I love my iPhone. Not because it’s an Apple product and definitely not because it’s a good phone (it’s not!). I bought it because it would make carrying my camera, my email and my phone really efficient. But over the last year or so, I’ve come to rely on it to organize my life. What’s fascinating to me is that when you get an iPhone, your veteran iPhone friends are so excited to share all of their favourite apps with you. It’s like App School.
So … To give back to my iPhone mentors for showing me the ropes, I thought I would share my 5 favourite apps with you! Tell me what your favourite apps are (I like free ones).
GoTasks – Everyone wants a to-do list on their smart phone. GoTasks is my favourite. It’s got a super simple interface and my favourite part is that it synchs with your tasks in Gmail. Nothing fancy in here, no priority settings, no categories. Just a plain old list of things you want to get done. I dig it.
Sleep Cycle – A veteran iPhone user introduced me to this app on Christmas Eve. This app uses the iPhone’s accelerometer to gauge and graph your sleep patterns. It tells how you deep (or shallow) your sleep was, how long you slept, and it has a lovely alarm clock that gently wakes you in the morning starting a half hour before you set the alarm to ease you into your morning, instead of jarring you awake. The only caution I have about this app is that if you are at all neurotic about your sleep, this might worsen that issue. Also, you have to sleep with your iPhone by your head, which I don’t love. I prefer not to have any EMFs or radio waves near my head, but that being said, this app taught me that on the nights I eat big meals, my sleep is compromised (like on Christmas Eve).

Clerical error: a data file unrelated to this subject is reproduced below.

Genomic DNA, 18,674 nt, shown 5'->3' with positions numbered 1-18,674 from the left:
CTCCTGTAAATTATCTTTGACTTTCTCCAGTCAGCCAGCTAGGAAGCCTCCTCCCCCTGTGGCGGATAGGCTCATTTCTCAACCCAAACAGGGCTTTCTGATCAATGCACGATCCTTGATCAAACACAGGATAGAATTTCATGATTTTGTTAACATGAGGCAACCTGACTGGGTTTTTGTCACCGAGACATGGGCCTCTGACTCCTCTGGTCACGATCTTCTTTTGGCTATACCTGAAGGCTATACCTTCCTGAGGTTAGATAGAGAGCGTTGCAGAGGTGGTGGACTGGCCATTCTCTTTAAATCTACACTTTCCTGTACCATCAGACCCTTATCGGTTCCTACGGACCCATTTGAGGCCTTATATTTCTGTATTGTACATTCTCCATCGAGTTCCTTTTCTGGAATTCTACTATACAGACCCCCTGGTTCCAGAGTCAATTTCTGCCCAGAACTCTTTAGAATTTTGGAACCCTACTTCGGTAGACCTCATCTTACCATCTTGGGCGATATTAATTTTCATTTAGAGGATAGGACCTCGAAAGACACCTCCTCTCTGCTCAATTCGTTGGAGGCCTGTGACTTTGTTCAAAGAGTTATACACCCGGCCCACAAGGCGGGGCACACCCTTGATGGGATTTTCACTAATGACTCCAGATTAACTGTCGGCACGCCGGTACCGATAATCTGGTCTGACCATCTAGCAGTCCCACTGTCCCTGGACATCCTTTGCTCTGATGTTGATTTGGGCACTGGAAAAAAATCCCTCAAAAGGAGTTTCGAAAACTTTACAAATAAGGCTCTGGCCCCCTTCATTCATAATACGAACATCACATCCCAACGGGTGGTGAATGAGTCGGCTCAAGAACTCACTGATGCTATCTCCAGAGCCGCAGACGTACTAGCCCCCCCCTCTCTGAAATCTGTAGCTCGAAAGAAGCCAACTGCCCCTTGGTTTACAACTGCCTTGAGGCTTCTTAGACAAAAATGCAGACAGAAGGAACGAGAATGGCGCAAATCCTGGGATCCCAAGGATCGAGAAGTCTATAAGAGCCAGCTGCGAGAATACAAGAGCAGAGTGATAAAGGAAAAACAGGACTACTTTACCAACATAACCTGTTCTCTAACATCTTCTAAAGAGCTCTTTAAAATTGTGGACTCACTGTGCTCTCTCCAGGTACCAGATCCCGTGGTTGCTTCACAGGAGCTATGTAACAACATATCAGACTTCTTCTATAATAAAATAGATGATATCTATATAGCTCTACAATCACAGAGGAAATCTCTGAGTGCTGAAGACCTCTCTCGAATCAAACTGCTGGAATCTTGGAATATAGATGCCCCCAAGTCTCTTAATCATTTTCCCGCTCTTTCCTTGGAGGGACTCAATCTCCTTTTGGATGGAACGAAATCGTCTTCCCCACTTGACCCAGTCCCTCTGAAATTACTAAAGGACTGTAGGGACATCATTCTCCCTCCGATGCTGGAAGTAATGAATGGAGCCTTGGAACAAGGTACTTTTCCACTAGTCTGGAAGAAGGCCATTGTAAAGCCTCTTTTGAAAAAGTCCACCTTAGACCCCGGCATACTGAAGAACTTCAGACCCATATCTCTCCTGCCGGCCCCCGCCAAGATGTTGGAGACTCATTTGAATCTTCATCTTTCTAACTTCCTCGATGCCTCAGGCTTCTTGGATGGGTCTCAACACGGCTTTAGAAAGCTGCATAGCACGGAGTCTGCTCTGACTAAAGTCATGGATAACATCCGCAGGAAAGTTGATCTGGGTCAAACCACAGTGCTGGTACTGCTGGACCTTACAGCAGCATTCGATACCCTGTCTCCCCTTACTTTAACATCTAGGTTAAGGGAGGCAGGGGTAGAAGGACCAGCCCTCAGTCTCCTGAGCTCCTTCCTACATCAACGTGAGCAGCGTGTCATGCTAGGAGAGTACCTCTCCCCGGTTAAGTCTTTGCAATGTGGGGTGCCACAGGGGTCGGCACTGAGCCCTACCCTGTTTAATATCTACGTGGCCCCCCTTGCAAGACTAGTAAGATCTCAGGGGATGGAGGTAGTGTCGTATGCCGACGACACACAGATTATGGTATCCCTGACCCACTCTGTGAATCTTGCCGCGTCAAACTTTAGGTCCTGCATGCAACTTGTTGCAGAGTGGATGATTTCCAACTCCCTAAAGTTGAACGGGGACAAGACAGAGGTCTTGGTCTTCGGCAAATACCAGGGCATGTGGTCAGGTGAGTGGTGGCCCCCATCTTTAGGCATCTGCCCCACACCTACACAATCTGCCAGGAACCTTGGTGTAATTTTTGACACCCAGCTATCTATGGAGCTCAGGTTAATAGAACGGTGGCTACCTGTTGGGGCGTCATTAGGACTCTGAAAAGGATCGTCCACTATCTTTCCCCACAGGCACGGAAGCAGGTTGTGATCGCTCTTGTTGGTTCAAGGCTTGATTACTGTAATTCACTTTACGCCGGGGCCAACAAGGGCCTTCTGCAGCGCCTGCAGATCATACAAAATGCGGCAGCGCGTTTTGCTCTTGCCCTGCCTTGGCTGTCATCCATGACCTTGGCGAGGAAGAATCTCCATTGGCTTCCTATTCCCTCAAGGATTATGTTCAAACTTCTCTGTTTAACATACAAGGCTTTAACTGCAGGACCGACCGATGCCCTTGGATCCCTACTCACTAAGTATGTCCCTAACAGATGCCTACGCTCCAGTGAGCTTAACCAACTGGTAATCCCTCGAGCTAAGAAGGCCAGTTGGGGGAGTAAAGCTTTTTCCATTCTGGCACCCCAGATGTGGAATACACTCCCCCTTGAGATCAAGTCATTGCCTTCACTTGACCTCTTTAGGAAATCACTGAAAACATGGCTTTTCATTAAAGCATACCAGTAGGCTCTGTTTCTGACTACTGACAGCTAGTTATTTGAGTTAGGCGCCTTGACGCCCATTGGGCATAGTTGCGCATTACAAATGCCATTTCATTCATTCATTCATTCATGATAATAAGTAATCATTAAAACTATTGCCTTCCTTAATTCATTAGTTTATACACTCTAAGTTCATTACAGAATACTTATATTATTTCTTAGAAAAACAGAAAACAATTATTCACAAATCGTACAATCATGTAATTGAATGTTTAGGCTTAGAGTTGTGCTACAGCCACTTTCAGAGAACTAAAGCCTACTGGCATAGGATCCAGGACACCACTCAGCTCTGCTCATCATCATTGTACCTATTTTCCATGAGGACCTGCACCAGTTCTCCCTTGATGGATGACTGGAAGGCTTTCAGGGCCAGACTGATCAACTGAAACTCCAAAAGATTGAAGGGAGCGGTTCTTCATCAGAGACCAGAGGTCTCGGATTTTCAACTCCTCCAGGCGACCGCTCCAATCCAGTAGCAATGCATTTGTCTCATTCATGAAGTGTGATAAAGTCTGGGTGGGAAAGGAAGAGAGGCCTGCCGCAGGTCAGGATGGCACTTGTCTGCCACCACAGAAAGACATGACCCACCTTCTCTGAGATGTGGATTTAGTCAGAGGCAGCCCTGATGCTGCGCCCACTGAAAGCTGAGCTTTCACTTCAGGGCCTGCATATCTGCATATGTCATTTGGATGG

Flixster – My friend Tara over at Versus Boredom introduced me to this one. It’s a movie app that tells you what’s playing in the theatres and what’s coming out on DVD and when. This is the perfect app for spontaneous movie planning – you can get ratings, Rotten Tomato reviews, showtimes, locations and trailers all in one app. Love it. I also use it when we are cruising the on-demand movies on our home box to see what the movie is about, who’s in it and what the reviews were like. It’s an app I use at least once every weekend. Thanks to Tara for hooking me up with this one!
P-Tracker Lite – This one’s for all the ladies out there! Period Tracker allows you to track your cycle, document your moods/symptoms, see your most fertile days on a calendar, estimate the first day of your period and more. You know how your doctor always asks you when the first day of your last period was and you’re like “uhhhh.” Well, now you can answer with confidence! I use the Lite version because it’s got everything I need, but there’s also a Deluxe version out there for a little more coin.